While working on a white paper for a client last year, I came across some important statistics on healthcare “shopping” that really captured my attention.

According to a study released by the PewResearchCenter in February, 2011, 80% of all Internet users go online to research healthcare information. That’s a lot more than I suspected.

For those tracked by the Pew Internet Project, learning about healthcare is the third most popular online activity behind e-mail and search engine use.

When you consider that about one-quarter of adults do not use the Internet, the percentage of those seeking healthcare information online is 59% of the total U.S. population.1 That’s nearly six of every 10 adults.

When you break down the numbers further, a growing body of research indicates that consumers are searching for information online about specific physicians and hospitals. This is a break from only a few years ago when consumers used the Internet primarily to research specific diseases or medical treatments.

For example, I reviewed a 2003 report on the top online healthcare searches of that time, and 63% were performed to learn about a disease or medical problem. Only 21% were done to learn about a hospital or physician.2

Today, approximately 47% of searches are performed to learn about doctors or health professionals, and 38% are done to research hospitals and other medical facilities.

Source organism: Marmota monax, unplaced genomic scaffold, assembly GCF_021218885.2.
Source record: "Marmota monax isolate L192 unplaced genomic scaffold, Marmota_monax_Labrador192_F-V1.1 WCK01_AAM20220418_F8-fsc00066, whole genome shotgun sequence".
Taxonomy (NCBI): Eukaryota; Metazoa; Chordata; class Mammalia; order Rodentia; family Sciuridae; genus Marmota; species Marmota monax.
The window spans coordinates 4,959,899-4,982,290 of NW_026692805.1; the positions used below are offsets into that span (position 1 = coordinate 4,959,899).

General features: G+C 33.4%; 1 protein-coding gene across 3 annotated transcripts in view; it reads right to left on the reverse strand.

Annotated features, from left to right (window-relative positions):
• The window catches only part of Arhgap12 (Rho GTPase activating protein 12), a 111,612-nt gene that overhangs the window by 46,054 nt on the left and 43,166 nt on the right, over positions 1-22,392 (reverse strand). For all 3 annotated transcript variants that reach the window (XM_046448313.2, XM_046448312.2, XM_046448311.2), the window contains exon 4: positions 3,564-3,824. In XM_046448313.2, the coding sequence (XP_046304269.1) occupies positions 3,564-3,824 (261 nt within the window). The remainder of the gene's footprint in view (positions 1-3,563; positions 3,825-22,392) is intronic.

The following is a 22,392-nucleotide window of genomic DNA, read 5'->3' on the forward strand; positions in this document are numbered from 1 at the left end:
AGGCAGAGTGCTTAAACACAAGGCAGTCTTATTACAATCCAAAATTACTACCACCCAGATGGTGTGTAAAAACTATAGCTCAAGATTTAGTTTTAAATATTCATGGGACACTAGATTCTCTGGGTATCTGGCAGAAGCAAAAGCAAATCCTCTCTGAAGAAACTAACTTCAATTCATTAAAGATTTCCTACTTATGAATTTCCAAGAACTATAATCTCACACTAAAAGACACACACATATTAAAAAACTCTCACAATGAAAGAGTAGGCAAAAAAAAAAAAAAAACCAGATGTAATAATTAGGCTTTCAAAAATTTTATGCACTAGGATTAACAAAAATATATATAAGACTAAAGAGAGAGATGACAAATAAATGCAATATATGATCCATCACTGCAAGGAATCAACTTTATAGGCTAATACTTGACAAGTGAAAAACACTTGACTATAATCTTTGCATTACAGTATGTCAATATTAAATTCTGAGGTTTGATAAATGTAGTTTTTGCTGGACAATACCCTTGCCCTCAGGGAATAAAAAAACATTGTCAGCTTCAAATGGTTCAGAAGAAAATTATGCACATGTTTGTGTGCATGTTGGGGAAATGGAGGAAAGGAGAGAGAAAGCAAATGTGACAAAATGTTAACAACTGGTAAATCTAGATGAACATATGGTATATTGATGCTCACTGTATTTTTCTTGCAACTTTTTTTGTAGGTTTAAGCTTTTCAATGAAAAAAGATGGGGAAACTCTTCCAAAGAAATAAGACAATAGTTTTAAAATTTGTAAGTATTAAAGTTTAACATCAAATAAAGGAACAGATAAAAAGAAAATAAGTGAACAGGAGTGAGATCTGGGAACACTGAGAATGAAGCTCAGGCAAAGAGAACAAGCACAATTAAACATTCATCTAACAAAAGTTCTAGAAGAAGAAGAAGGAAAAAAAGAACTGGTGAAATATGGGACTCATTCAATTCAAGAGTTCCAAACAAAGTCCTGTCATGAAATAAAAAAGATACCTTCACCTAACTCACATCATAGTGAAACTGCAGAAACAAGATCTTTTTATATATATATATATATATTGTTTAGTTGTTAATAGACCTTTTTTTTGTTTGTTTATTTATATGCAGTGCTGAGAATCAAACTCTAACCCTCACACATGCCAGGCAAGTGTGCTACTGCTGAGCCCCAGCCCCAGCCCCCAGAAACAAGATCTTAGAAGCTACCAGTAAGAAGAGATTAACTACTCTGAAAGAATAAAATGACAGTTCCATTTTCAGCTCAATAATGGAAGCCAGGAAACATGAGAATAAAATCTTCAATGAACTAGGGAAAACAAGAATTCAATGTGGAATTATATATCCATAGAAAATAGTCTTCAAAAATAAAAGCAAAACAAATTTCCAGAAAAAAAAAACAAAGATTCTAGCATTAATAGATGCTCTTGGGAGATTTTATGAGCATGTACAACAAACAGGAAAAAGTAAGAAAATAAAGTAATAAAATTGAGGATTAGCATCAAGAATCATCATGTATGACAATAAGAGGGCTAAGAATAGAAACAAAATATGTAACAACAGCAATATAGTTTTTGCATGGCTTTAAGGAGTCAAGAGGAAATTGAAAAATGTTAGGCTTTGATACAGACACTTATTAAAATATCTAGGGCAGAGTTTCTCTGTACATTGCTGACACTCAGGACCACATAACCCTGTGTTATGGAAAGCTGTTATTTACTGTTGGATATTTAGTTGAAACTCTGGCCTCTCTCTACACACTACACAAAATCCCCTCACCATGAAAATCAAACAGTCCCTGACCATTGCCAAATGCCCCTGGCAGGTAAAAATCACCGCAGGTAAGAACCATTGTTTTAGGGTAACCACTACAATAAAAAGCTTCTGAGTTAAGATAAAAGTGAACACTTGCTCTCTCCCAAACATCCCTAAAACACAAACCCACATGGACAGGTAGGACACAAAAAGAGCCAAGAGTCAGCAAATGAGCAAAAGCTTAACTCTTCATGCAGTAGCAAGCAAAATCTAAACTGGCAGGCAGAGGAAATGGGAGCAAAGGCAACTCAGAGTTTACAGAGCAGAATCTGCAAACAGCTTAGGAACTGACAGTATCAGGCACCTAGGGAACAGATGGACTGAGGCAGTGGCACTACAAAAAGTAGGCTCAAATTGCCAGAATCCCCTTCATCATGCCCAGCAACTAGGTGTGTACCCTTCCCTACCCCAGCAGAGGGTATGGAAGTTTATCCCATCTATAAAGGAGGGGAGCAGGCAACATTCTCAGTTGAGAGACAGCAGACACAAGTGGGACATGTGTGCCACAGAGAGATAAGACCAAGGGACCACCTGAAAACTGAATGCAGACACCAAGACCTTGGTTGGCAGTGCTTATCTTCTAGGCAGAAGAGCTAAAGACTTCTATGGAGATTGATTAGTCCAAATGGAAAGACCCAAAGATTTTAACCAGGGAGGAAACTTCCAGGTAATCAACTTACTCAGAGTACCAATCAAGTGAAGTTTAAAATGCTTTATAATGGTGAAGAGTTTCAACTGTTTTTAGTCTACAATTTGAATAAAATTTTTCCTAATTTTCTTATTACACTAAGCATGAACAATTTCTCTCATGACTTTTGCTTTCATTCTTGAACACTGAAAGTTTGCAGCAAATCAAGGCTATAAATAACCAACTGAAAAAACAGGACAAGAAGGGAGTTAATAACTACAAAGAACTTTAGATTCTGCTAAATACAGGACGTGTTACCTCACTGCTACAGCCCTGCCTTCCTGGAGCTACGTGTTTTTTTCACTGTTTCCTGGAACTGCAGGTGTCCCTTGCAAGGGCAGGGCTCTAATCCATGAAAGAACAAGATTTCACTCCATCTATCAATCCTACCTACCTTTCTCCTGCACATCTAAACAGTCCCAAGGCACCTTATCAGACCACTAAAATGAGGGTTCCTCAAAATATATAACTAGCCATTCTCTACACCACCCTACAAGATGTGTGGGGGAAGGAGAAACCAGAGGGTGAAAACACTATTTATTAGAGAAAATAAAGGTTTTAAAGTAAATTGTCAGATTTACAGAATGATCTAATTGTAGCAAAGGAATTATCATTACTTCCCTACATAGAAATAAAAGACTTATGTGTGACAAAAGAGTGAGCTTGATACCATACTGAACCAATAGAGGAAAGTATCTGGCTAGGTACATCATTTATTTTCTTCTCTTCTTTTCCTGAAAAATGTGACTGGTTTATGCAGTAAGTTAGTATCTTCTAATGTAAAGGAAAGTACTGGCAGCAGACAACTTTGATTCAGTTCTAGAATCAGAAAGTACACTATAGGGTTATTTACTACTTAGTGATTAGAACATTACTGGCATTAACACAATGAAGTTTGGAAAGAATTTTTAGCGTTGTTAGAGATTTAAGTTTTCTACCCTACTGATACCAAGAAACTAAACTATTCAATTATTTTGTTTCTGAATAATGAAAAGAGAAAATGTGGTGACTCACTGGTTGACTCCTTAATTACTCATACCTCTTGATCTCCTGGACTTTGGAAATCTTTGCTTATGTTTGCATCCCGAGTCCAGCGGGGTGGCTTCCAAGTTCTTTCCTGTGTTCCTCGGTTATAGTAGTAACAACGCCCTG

This demonstrates that the percentage of people going online to search specifically for hospitals or physicians has increased significantly since 2003.

Engage potential end users of your products and services online

Common sense says that it’s smart to assume that the percentage of consumers searching for information about doctors, hospitals, services and medical devices will continue to rise as Internet technologies and mobile platforms become more powerful.

Given this information, it’s easy to conclude that medical marketers can longer afford to dedicate only a small percentage of their marketing budgets to online initiatives. It’s now essential to reach out and engage consumers where they are gathering and doing healthcare research in increasing numbers—online.

1Pew Internet and American Life Project, February 2011

2Pew Internet and American Life Project, July 2004

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